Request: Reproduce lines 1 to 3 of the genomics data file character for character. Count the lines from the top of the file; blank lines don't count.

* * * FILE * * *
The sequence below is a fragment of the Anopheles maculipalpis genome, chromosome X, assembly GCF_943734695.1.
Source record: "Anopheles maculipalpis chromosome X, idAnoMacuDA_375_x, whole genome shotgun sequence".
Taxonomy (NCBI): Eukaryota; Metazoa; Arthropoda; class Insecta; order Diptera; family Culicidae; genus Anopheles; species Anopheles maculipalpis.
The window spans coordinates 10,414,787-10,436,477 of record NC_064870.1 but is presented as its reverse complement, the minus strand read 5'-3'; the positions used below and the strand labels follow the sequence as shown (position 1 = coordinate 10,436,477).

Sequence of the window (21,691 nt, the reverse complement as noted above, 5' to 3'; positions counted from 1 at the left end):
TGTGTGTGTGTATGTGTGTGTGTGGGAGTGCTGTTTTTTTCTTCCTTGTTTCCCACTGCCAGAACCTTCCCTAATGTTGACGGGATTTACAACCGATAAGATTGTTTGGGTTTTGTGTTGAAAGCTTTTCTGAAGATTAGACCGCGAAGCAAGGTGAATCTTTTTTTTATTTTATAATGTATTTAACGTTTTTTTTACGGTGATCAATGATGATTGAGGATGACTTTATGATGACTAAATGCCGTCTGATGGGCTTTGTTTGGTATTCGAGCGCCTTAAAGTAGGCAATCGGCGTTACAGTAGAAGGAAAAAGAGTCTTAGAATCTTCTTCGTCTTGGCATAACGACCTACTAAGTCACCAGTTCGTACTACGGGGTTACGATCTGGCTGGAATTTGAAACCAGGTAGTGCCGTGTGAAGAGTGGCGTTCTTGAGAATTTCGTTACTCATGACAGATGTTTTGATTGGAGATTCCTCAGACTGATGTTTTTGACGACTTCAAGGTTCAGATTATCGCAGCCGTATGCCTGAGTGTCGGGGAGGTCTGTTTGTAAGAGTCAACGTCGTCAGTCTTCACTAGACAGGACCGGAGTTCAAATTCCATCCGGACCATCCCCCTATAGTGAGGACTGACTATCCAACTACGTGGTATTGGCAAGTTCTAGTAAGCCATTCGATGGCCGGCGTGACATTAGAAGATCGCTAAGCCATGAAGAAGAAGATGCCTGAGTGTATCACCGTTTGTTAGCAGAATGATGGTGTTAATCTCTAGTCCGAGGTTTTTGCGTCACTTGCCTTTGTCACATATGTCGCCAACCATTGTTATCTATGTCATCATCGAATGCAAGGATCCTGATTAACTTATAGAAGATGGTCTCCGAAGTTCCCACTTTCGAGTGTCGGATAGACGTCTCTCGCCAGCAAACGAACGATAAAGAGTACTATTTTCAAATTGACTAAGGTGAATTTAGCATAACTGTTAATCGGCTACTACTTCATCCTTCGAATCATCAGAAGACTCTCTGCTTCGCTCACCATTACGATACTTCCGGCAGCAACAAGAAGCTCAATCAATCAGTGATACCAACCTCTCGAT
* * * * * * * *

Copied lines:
The sequence below is a fragment of the Anopheles maculipalpis genome, chromosome X, assembly GCF_943734695.1.
Source record: "Anopheles maculipalpis chromosome X, idAnoMacuDA_375_x, whole genome shotgun sequence".
Taxonomy (NCBI): Eukaryota; Metazoa; Arthropoda; class Insecta; order Diptera; family Culicidae; genus Anopheles; species Anopheles maculipalpis.